Every day in offices around the world, employees quit in their seats. Demoralized and demotivated in their current jobs, they simply give up, taking their feet off the gas and coasting until quitting time.

“Historically, when people are in a job, they’re going to work really hard, and if they don’t like that job, they’ll quit and go some place else,” says Brian Kropp, HR practice leader at business strategy insight and research firm CEB. But increasingly, that’s not the case.

Every quarter, CEB surveys 20,000 employees across the world about their engagement levels. Recently, the organization has found that more and more, workers are “physically showing up, but mentally checking out.”

There are a few reasons why more people keep coming into the office long after they’ve stopped trying, says Kropp. The tepid economic environment makes workers feel like there are fewer job opportunities outside the one they already have, even if they hate it. He also points out that organizations are becoming flatter, making it harder to move up—CEB found that the amount of time between promotions is now 40% longer than it was in 2010. With no clear payoff for working harder, employees withhold their best efforts.

Such employees have hit what Kropp calls the Goldilocks spot: Not too much, not too little, but giving just the right amount of work not to get sacked.

The lost productivity of these workers presents a clear problem for employee. But quit-in-your-seat behaviour is hard to spot—employees have often mastered the art of doing just enough to seem busy. So it’s crucial to prevent workers from checking out in the first place.

Here are a few things Kropp says employers should do to prevent workers from quitting in their seats.

1. Offer them new experiences

“In a lot of organization, employees say they want to be promoted and move up in the company,” says Kropp. “But that’s not always realistic.”

New experiences and varied tasks can boost morale and productivity when a promotion isn’t an option. “Even if they can’t be promoted, be much more aggressive about moving people to different jobs internally,” he counsels. “One thing managers can do is design different experiences for their employees. Give them opportunities on different projects, to play different roles.

2. Reaffirm that they’re building new skills

Employees need to be reminded that they are in fact doing valuable work and growing as an employee. “When people are moving around and developing new skills and capabilities, they often don’t realize it,” says Kropp. “So managers need to be explicit to say, ‘We’re doing this to give you the chance to learn new things,’ and at the end of it say, ‘These are the things you’re better at now.’”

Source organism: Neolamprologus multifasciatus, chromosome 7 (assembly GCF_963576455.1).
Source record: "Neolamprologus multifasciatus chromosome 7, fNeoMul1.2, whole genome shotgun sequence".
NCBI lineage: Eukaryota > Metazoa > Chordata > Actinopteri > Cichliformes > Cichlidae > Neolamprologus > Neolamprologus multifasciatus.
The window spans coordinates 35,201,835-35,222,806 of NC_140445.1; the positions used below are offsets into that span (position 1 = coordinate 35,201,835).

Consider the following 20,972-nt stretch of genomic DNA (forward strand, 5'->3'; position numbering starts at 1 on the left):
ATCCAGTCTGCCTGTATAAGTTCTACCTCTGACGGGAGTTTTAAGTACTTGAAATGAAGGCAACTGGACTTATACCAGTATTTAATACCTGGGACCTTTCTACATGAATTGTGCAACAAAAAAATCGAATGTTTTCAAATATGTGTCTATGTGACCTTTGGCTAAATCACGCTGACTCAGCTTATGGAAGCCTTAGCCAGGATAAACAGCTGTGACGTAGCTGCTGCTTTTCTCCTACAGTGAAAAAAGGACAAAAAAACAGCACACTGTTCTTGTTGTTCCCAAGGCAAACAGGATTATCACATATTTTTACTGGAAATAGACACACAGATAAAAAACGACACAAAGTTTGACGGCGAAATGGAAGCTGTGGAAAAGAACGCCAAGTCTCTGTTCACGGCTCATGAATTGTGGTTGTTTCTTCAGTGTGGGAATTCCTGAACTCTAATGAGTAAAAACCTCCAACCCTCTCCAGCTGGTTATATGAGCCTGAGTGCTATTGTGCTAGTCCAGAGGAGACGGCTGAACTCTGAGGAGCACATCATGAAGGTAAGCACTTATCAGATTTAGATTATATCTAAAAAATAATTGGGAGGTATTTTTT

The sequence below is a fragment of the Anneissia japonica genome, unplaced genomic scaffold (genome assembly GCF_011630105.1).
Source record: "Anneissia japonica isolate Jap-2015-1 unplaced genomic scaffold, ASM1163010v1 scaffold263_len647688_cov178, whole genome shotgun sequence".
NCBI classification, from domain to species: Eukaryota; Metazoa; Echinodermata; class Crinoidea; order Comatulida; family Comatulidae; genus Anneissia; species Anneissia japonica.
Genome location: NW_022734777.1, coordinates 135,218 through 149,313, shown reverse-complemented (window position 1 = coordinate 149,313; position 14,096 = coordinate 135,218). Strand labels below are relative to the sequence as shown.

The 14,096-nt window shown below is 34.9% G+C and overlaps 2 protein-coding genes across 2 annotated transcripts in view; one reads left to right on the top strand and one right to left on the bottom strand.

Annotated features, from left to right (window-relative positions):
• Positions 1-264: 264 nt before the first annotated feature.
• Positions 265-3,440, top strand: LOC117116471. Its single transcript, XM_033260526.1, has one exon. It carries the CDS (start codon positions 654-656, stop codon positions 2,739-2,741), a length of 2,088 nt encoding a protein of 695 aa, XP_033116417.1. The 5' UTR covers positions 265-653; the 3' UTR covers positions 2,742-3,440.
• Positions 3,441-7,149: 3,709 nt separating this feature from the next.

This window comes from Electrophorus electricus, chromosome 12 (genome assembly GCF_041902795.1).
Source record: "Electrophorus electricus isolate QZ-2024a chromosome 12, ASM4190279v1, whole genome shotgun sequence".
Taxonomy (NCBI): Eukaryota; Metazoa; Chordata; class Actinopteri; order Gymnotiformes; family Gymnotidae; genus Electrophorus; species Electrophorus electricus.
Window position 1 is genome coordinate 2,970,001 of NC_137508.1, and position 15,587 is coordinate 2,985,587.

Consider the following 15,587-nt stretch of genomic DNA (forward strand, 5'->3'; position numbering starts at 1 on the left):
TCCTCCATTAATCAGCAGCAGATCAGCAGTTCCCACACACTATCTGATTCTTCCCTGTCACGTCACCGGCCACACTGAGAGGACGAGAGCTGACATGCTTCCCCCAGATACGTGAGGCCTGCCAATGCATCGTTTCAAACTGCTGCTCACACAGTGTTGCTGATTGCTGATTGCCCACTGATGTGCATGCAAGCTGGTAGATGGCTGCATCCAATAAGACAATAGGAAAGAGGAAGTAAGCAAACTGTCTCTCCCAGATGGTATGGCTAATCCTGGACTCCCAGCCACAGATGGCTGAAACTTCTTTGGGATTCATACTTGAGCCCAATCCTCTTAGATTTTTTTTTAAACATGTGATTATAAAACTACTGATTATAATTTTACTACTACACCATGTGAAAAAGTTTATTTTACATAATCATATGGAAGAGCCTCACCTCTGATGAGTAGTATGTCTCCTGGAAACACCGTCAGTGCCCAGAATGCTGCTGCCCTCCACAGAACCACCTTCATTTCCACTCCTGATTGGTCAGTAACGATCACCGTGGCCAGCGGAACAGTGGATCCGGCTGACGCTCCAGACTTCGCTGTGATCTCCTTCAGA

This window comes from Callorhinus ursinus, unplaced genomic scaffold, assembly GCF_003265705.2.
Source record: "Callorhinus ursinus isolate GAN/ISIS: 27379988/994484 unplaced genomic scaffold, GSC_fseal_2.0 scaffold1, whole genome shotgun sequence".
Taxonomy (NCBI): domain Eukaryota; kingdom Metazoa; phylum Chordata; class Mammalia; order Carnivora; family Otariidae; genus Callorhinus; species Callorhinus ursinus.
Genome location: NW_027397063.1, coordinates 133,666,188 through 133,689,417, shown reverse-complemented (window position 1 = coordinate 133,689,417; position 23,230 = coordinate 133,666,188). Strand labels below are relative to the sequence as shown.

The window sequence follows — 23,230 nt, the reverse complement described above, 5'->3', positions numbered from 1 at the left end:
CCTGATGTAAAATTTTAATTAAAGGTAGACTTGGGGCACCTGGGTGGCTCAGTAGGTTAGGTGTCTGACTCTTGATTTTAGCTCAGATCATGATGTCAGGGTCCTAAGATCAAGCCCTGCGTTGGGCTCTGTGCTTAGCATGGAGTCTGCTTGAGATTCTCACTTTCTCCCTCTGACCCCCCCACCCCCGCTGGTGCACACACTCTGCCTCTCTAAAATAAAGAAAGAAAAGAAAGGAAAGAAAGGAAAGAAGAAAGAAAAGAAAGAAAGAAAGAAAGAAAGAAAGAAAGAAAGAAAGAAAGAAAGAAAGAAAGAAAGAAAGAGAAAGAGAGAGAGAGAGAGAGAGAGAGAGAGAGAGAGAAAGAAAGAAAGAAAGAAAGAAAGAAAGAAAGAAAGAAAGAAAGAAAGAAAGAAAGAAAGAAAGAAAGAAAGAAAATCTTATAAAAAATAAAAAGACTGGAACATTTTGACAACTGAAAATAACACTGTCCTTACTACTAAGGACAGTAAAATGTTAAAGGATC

3. Check in with them around their birthday

Bosses need to talk with their employees about their career at times when that conversation will resonate. “We find a lot of managers will have these conversations around their performance review or around the end of the year,” says Kropp. “But employees don’t really think about their career at these times. They think about their career around their birthday, when they go on vacation, when they have that family reunion or class reunion. It’s when they’re away from work and have that time to reflect.”

Kropp suggests discussing career progression with an employee a month or so before their birthday or vacation—times when people consider whether to quit their job or take their performance to the next level. “As a manager, you want to make sure you’re involved in that conversation.”

4. Don’t ignore the problem

If a good employee suddenly becomes less productive, it can be easy to chalk it up to a bad phase they’re working through. But don’t be fooled. Those who fall into the quit-in-your-seat rut rarely escape on their own. “The first thing you need to do is realize it’s not going to get better without you doing something about it,” says Kropp.

5. Discuss career opportunities outside the company

It may seem counterintuitive, but Kropp emphasizes the importance of helping employees build skills for jobs outside the company. “Approach those conversations with the idea of how to help improve someone’s employability,” he says. “The goal is to help you develop better skills to be successful here, or elsewhere.”

CEB found that talking to workers about future career opportunities—within the company or elsewhere—made them less likely to quit. “They think: This employer really cares about my career, they’re making an incredible commitment to me about my development and growth. That makes them more loyal to you, ironically.”


How do you stop your employees from quitting in their seats? Are you seeing a rise in disengagement among your staff? Let us know by commenting below.

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